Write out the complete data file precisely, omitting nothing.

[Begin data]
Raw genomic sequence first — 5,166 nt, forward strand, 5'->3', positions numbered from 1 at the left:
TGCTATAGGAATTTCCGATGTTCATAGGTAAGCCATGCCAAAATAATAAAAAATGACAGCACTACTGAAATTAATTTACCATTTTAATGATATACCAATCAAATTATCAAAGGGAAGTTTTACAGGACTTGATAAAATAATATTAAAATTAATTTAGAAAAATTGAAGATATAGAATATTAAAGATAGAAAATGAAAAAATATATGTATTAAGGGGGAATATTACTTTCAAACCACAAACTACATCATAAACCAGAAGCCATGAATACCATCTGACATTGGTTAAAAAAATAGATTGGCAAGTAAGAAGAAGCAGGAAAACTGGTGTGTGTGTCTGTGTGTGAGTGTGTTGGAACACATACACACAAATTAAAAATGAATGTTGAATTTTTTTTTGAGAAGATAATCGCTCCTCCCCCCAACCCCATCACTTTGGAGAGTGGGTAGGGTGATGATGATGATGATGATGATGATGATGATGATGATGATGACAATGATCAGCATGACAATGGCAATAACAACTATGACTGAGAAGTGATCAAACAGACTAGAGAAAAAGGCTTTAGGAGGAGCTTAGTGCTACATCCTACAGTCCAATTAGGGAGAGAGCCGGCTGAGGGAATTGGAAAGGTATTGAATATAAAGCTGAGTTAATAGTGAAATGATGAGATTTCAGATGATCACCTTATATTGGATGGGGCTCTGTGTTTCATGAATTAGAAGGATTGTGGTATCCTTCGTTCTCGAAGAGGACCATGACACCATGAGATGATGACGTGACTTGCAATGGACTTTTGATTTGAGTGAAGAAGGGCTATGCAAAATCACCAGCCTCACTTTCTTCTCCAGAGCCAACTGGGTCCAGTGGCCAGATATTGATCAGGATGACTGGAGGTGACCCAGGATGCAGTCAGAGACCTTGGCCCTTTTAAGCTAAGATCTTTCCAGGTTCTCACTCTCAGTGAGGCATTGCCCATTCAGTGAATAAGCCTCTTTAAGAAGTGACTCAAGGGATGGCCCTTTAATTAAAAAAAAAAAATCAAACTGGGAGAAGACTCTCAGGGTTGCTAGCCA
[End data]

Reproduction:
Raw genomic sequence first — 5,166 nt, forward strand, 5'->3', positions numbered from 1 at the left:
TGCTATAGGAATTTCCGATGTTCATAGGTAAGCCATGCCAAAATAATAAAAAATGACAGCACTACTGAAATTAATTTACCATTTTAATGATATACCAATCAAATTATCAAAGGGAAGTTTTACAGGACTTGATAAAATAATATTAAAATTAATTTAGAAAAATTGAAGATATAGAATATTAAAGATAGAAAATGAAAAAATATATGTATTAAGGGGGAATATTACTTTCAAACCACAAACTACATCATAAACCAGAAGCCATGAATACCATCTGACATTGGTTAAAAAAATAGATTGGCAAGTAAGAAGAAGCAGGAAAACTGGTGTGTGTGTCTGTGTGTGAGTGTGTTGGAACACATACACACAAATTAAAAATGAATGTTGAATTTTTTTTTGAGAAGATAATCGCTCCTCCCCCCAACCCCATCACTTTGGAGAGTGGGTAGGGTGATGATGATGATGATGATGATGATGATGATGATGATGATGACAATGATCAGCATGACAATGGCAATAACAACTATGACTGAGAAGTGATCAAACAGACTAGAGAAAAAGGCTTTAGGAGGAGCTTAGTGCTACATCCTACAGTCCAATTAGGGAGAGAGCCGGCTGAGGGAATTGGAAAGGTATTGAATATAAAGCTGAGTTAATAGTGAAATGATGAGATTTCAGATGATCACCTTATATTGGATGGGGCTCTGTGTTTCATGAATTAGAAGGATTGTGGTATCCTTCGTTCTCGAAGAGGACCATGACACCATGAGATGATGACGTGACTTGCAATGGACTTTTGATTTGAGTGAAGAAGGGCTATGCAAAATCACCAGCCTCACTTTCTTCTCCAGAGCCAACTGGGTCCAGTGGCCAGATATTGATCAGGATGACTGGAGGTGACCCAGGATGCAGTCAGAGACCTTGGCCCTTTTAAGCTAAGATCTTTCCAGGTTCTCACTCTCAGTGAGGCATTGCCCATTCAGTGAATAAGCCTCTTTAAGAAGTGACTCAAGGGATGGCCCTTTAATTAAAAAAAAAAAATCAAACTGGGAGAAGACTCTCAGGGTTGCTAGCCA